Baseline Study on the Arabian Red Fox
As the primary predator on the DDCR, the Arabian Red Fox (Vulpes vulpes arabica) has the ability to have an impact on other species such as the Gordon’s Wild Cat (Felis silvestris gordoni), Rueppell’s Fox (Vulpes rueppellii) and Macqueen’s Bustard through both competition and predation. A baseline study was required to gain a better understanding of the Arabian Red Fox within the Dubai Desert Conservation Reserve.
- To survey the DDCR in order to locate and record all the fox dens in the reserve, thereby forming a baseline against which any future studies can be compared.
- To record all the den locations onto a Garmin GPS and upload these co-ordinates onto geographical information system (ArcGIS). Thereby enabling den locations to be compared to other geographical information such as habitat and vegetation distribution.
- The collection of photographic and video footage of the activity in and around active fox dens, using a Bushnell trophy cam, infrared camera trap.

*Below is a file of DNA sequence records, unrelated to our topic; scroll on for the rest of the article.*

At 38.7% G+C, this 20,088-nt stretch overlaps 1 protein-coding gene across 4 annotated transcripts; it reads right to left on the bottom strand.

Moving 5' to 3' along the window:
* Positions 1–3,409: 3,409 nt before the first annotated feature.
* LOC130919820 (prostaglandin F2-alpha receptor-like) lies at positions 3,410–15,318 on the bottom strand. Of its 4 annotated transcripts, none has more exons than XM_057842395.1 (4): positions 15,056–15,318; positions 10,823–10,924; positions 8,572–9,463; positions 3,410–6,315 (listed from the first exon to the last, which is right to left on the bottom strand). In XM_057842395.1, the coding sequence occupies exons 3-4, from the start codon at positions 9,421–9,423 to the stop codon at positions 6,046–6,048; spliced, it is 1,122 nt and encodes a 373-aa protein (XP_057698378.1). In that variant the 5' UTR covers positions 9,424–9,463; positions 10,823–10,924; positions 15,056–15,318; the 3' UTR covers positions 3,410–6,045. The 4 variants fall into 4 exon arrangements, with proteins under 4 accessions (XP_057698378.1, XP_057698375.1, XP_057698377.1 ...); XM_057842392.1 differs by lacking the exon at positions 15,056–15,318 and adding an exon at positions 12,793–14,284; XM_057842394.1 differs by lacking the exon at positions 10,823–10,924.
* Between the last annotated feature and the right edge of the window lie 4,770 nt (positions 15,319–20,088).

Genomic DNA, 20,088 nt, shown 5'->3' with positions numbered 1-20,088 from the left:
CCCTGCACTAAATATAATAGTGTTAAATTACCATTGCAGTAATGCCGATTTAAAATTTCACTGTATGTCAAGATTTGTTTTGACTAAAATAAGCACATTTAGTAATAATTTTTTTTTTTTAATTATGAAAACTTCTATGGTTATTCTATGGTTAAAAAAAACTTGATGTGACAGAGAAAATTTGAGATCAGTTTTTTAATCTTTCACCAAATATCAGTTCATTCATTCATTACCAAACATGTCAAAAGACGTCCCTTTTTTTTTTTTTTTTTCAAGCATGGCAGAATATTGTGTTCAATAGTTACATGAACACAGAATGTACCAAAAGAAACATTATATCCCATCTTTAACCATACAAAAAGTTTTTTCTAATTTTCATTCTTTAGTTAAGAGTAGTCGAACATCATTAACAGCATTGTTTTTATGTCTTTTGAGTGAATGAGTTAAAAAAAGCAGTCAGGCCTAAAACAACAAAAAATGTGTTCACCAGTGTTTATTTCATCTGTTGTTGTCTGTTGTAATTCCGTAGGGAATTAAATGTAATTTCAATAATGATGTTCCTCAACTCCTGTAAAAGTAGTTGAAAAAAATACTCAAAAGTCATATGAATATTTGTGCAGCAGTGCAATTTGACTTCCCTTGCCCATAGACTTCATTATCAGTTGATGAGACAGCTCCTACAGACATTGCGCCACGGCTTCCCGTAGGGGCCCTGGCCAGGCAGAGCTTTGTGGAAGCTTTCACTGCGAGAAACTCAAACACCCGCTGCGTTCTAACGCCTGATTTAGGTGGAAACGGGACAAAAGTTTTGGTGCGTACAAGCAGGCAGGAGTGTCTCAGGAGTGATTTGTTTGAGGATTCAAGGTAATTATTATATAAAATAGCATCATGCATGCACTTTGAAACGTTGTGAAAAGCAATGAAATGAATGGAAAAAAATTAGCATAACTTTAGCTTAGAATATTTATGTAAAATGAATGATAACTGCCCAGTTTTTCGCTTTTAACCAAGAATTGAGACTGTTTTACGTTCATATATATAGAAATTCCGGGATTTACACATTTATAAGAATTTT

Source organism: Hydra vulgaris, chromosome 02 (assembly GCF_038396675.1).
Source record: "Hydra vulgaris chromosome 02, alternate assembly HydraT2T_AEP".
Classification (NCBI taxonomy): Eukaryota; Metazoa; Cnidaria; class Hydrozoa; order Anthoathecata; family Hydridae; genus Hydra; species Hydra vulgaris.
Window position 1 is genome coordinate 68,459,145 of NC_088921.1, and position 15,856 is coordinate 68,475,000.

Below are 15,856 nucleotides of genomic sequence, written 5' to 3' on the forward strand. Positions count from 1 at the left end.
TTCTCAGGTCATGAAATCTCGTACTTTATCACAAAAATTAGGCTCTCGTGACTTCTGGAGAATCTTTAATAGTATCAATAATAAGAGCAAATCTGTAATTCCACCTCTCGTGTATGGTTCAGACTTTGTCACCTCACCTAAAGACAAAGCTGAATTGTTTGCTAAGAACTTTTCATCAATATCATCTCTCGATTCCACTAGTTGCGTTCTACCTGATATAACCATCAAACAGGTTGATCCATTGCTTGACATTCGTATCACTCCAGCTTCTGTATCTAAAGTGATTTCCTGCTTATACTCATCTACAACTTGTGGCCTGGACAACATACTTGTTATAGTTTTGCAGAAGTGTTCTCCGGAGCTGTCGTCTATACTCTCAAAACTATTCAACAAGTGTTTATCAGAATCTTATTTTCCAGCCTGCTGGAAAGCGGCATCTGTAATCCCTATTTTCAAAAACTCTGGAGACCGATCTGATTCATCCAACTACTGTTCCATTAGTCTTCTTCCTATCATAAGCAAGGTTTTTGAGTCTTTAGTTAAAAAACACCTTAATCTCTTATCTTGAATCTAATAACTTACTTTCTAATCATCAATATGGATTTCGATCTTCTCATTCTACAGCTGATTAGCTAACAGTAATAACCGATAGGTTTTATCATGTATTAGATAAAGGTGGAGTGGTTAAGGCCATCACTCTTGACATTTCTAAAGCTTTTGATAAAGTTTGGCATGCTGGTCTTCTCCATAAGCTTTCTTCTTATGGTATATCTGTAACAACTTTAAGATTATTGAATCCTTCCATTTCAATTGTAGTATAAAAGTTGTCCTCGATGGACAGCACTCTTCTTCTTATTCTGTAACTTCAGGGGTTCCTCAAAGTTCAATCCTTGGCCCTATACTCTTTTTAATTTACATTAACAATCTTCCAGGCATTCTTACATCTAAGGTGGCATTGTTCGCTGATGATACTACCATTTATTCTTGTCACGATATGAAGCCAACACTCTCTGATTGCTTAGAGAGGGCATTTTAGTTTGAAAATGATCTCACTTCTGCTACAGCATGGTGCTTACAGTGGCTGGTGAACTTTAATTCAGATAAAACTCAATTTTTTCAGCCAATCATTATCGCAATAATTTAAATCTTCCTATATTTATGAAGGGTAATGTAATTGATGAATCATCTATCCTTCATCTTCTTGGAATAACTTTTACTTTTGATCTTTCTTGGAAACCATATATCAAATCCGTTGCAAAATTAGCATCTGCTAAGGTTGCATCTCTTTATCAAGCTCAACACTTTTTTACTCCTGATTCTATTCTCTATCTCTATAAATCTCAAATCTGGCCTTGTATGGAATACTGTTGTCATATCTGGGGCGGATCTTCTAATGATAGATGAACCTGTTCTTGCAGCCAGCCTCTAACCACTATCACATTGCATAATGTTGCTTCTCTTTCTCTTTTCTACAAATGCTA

- Using a recent satellite map the reserve divided into various habitats; shifting dunes, vegetated dunes and gravel plains.
- To limit the impact on the environment, the different habitats were assessed with a Yamaha Rhino ATV, and then potential areas are surveyed on foot.
- Once a fox den has been located its location is recorded onto the Garmin GPS and it is classified as active or inactive based on signs of activity (tracks, fresh faeces, etc.)
- All den locations are the downloaded onto ArcGIS for further spatial analysis.
- An infrared camera trap is deployed at select active dens for a minimum of two weeks to record photographs and video footage of activity in and around the den site.
- Establish the preferred habitat for Arabian Red fox (Vulpes vulpes arabica) dens within the DDCR.
- Maps that indicate both the distribution and population density of Arabian Red fox within the DDCR
- An estimation of the current Arabian Red fox population within the DDCR.
- A better understanding of Arabian Red Fox behaviour, e.g. average pack size, den selection, duration of use and reasons for changing den sites.
- Together all the outputs will provide a useful management tool for site selection of potential reintroductions of the smaller predators and Macqueen’s Bustard.